Every year on December 2, the International Day for the Abolition of Slavery is observed. On this Day in 1949, the United Nations General Assembly passed the Convention for the Suppression of Human Trafficking and the Exploitation. This Day is dedicated to the abolition of modern forms of Slavery, such as human trafficking, sexual exploitation, the cruellest types of child labour, forced marriage, and the forced recruitment of youngsters for military service. It aims to raise awareness and strengthen global efforts to address the evil of modern Slavery.
Governments, organizations, and individuals are urged to use this Day to expressly condemn the atrocities of modern-day Slavery, which still occurs in the world. The International Day for the Abolition of Slavery differs from the International Day for the Remembrance of the Slave Trade and its Abolition, a day to reflect on the atrocities during the Transatlantic Slave Trade Era.
Why Do We Celebrate International Day Of Abolition Of Slavery?
- As we mark International Day for the Abolition of Slavery, we must acknowledge that the legacy of the transatlantic trade in enslaved Africans continues to echo today, scarring our societies and obstructing equitable development.
- We must also identify and eliminate modern forms of Slavery, such as human trafficking, sexual exploitation, child labour, forced marriage, and children's use in armed conflict. According to the most recent Global Estimates of Modern Slavery on forced labour and forced marriage, over 50 million people were enslaved in 2021, and this number is growing.
- The most marginalized groups, such as ethnic, religious, and linguistic minorities, migrants, children, and people of various gender identities and sexual orientations, remain the most susceptible. The vast majority of these vulnerable individuals are women.
- On this International Day, I urge governments and cultures to recommit to the abolition of Slavery. Increased action is required, with the full engagement of all stakeholders, including the commercial sector, trade unions, civil society, and human rights organizations. I also urge all countries to safeguard and defend the rights of slave victims and survivors.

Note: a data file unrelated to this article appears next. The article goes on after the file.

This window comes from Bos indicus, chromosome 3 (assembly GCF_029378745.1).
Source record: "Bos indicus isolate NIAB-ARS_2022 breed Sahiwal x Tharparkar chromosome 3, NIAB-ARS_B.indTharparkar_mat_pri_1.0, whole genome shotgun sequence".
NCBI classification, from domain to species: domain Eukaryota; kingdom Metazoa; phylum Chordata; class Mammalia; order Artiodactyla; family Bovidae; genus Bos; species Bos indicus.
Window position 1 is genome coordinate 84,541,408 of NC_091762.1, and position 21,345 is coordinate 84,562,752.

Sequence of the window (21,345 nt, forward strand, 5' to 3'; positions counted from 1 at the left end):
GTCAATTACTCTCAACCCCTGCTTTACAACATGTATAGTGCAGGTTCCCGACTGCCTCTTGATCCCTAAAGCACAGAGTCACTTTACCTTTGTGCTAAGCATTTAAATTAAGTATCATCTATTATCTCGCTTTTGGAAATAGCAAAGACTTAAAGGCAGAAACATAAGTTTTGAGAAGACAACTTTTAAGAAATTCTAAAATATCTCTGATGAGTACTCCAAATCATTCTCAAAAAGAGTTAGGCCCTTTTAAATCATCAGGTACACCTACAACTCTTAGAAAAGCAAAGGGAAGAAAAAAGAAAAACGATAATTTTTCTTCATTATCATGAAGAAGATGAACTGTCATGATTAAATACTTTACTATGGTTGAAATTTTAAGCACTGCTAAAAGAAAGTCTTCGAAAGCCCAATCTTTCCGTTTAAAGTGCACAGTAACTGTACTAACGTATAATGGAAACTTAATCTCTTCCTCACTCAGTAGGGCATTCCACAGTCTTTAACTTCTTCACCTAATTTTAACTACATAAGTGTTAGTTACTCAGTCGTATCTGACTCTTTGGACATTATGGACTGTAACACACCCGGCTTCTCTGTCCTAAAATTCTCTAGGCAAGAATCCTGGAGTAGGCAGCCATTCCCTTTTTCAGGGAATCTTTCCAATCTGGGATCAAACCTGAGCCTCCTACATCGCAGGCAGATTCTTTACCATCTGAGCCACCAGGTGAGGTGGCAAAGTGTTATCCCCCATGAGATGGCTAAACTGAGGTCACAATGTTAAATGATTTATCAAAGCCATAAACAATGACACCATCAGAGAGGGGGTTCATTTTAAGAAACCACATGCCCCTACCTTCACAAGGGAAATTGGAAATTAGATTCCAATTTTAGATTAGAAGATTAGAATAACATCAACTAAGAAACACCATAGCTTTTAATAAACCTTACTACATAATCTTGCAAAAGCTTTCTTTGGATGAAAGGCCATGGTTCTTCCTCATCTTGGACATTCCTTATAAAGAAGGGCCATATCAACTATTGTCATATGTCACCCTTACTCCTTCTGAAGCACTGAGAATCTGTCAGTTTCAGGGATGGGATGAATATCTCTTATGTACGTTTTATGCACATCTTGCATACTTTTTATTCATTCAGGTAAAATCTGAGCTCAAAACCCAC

- According to the International Labour Organization (ILO), forced labour and forced marriage have increased dramatically in the previous five years. Under 2021, 10 million more individuals were in modern Slavery than in 2016, increasing the global total to 50 million. Women and children continue to face disproportionate risks.
- Although modern Slavery is not legally defined, it is used as a catch-all for behaviours such as forced labour, debt bondage, forced marriage, and human trafficking.
- It essentially refers to exploitative circumstances in which a person is unable to refuse or leave due to threats, violence, coercion, deception, and misuse of authority.
- Modern Slavery exists in practically every country on the planet and crosses ethnic, cultural, and religious divides. More than half of all forced labour and a quarter of all forced marriages occur in upper-middle and high-income countries.
- The ILO enacted a legally binding Protocol to bolster worldwide efforts to abolish forced labour, which went into effect in November.
INTERNATIONAL DAY OF ABOLITION OF SLAVERY 2022: Facts
- Modern Slavery affects an estimated 50 million people, with 28 million subjected to forced labour and 22 million subjected to forced marriage.
- Children account for about one-eighth of all people subjected to forced labour. Over half of these minors are subjected to commercial sexual exploitation.
- The majority of occurrences of forced labour (86%) are found in the private sector.
- Almost four out of every five people subjected to coerced commercial sexual exploitation are women or girls.
- 50 for Freedom campaign
- Protocol on Forced Labour could restore hope and freedom to millions of people trapped in modern Slavery.
- Call world leaders to ratify the ILO's Protocol on Forced Labour!
INTERNATIONAL DAY OF ABOLITION OF SLAVERY 2022: Background
- The International Day for the Abolition of Slavery, December 2, commemorates the General Assembly's adoption of the United Nations Convention for the Suppression of Human Trafficking and the Exploitation of Others' Prostitution (resolution 317(IV) of December 2, 1949).